In 2011, a 5.3 magnitude earthquake rattled Trinidad in southern Colorado during the night. It roused residents from their sleep, toppled chimneys, and cracked house walls, according to news reports at the time. The quake was even felt across the New Mexico border.
Now, federal researchers say they know what caused the quake: humans.
The exact cause, scientists assert, was the injection of wastewater from the oil and gas industry into wells deep inside the earth. And that wasn’t the only quake that can be linked to drilling in the Raton Basin, according to researchers.
Between 2001 and 2013, 16 earthquakes of a 3.8 magnitude or greater were “induced” by the industry’s disposal of wastewater, according to Justin Rubinstein, a geophysicist with the U.S. Geological Survey. That compares to one earthquake of similar strength in the region in the three decades preceding 2001.
“I would say that we’re certain” there’s a link to wastewater injection wells in the region, Rubinstein said. “The change in the earthquake rate in the area is remarkable.”
The findings by Rubinstein and his colleagues, William L. Ellsworth, Arthur McGarr, and Harley M. Benz, offer a detailed, historical view of a basin that has seen natural gas production boom in the last two decades, along with the industry’s need to dispose of waste. The findings will appear in October’s Bulletin of the Seismological Society of America.
The Colorado Oil and Gas Conservation Commission, which provides oversight of the energy industry, is taking the report “very seriously” and “closely reviewing” the findings, said spokesman Todd Hartman.
The commission, he added, is already in discussion with companies that have operations believed to be linked to earthquakes.
Earlier this year, in another corner of the state -- Weld County, northeast of Denver -- the commission ordered a temporary halt to NGL Water Solutions DJ LLC's disposal of wastewater in a well there following two earthquakes nearby: a 3.2 magnitude on May 31, 2014, and a 2.6 magnitude on June 23, 2014. After the shutdown, researchers recorded lower levels of seismic activity and fixes were made on the well. A permanent seismometer was also installed near the well to allow around-the-clock monitoring.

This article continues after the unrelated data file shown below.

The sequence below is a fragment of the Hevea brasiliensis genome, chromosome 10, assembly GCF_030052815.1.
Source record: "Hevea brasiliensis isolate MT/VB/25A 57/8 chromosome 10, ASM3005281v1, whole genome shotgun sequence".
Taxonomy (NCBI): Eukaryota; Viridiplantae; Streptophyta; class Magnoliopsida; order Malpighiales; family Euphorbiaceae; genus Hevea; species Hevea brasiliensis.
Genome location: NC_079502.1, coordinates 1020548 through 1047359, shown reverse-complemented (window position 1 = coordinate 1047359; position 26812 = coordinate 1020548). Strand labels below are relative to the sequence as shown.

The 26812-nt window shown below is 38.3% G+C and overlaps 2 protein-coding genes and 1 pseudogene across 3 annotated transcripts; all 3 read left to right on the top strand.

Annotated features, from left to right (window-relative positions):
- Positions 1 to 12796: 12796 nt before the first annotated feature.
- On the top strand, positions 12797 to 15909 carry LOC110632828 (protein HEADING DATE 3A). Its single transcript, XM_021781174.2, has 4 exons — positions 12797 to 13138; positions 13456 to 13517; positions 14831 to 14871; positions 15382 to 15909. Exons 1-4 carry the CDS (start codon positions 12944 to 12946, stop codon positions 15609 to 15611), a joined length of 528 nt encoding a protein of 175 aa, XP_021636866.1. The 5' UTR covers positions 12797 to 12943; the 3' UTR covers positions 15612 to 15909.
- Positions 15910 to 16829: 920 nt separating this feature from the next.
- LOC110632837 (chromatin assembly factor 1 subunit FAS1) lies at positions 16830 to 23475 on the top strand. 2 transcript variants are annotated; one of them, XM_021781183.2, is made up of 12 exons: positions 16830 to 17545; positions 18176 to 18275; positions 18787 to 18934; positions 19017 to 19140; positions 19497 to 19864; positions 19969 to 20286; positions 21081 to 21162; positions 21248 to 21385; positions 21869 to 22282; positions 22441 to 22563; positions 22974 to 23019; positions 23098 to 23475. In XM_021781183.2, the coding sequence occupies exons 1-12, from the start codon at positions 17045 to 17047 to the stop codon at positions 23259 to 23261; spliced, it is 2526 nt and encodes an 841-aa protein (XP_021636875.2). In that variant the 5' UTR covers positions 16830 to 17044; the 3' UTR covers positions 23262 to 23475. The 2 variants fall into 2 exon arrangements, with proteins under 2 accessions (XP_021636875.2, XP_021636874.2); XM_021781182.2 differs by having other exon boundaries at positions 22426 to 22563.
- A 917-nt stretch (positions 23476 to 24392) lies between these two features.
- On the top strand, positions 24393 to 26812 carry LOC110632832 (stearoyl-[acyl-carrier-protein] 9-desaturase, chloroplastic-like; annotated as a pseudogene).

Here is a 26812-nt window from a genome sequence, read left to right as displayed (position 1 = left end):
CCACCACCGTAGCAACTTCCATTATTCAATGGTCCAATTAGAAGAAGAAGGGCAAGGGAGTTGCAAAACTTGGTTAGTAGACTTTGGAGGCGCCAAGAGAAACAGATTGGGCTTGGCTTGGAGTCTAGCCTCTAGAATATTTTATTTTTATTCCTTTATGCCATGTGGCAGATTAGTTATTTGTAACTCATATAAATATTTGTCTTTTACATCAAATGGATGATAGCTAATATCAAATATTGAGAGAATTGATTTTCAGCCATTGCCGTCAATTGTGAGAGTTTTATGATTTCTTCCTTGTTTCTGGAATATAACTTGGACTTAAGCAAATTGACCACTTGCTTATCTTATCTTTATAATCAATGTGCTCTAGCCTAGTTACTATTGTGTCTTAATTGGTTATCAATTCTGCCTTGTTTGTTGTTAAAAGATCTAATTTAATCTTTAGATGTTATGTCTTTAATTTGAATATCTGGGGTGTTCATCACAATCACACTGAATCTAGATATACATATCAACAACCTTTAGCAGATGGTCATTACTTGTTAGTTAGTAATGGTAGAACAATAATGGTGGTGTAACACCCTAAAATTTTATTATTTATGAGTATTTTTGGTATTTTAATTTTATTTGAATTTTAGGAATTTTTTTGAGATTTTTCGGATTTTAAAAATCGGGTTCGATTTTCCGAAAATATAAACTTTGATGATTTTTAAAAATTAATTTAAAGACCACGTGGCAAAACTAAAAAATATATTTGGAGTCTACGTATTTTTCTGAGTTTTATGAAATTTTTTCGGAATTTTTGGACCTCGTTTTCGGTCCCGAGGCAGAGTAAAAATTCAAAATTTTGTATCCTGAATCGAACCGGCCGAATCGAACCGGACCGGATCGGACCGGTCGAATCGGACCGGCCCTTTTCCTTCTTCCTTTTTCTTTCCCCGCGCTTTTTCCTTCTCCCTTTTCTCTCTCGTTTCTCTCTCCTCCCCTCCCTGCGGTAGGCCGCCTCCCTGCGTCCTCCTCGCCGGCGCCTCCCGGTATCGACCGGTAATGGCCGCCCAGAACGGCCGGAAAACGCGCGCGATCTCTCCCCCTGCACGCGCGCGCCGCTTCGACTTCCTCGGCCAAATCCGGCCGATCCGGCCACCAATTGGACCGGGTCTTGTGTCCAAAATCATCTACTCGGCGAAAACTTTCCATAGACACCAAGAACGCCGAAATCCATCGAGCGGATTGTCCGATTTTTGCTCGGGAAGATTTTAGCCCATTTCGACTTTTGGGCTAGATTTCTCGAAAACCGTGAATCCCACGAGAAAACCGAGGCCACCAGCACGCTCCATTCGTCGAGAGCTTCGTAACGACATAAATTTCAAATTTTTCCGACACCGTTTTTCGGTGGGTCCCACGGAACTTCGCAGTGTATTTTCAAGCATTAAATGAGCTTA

“As with the NGL injection well in Greeley, if we conclude action is warranted, there are measures we could take,” Hartman said. “Those include adjusting approaches to the injection rate, pressure, or frequency of the wells at issue, and then study the effects, if any, on the seismicity.”
The Colorado Oil and Gas Association, or COGA, which represents the energy industry, says that wastewater wells are overwhelmingly safe.
“In Colorado, we know that oil and gas development activity can be conducted safely, without fear of earthquakes,” a “mythbusters” document from COGA states.
COGA spokesman Doug Flanders said the association has not yet had a chance to review the Rubinstein report and was not prepared to comment by Colorado Public Radio News’ deadline. He added, however, that the industry is cooperating with the state and other agencies “regarding this issue.”
Of the scores of wastewater injection wells across the United States, most are associated with the oil and gas business, Rubinstein said. A few other earthquakes have been allegedly caused by wastewater injection wells and there have been cases as far back as the 1960s, when quakes were believed to be caused by wastewater injection at the former Rocky Mountain Arsenal chemical weapons plant near Denver.
“We think that some of these injection wells -- the fluids from these wells are finding their way into faults in the area and, in some senses, lubricating them, making it easier for there to be earthquakes,” Rubinstein said.
Earthquakes pose an obvious concern for safety and to property. Carole Walker, executive director of the nonprofit Rocky Mountain Insurance Information Association, said that many homeowners and businesses in Colorado -- and around the country -- do not carry earthquake insurance.
“In Trinidad, in the earthquake we had there several years ago -- even though there was some significant damage, really, no one carried earthquake insurance so there wouldn’t be insurance damages or insurance claims filed,” Walker said.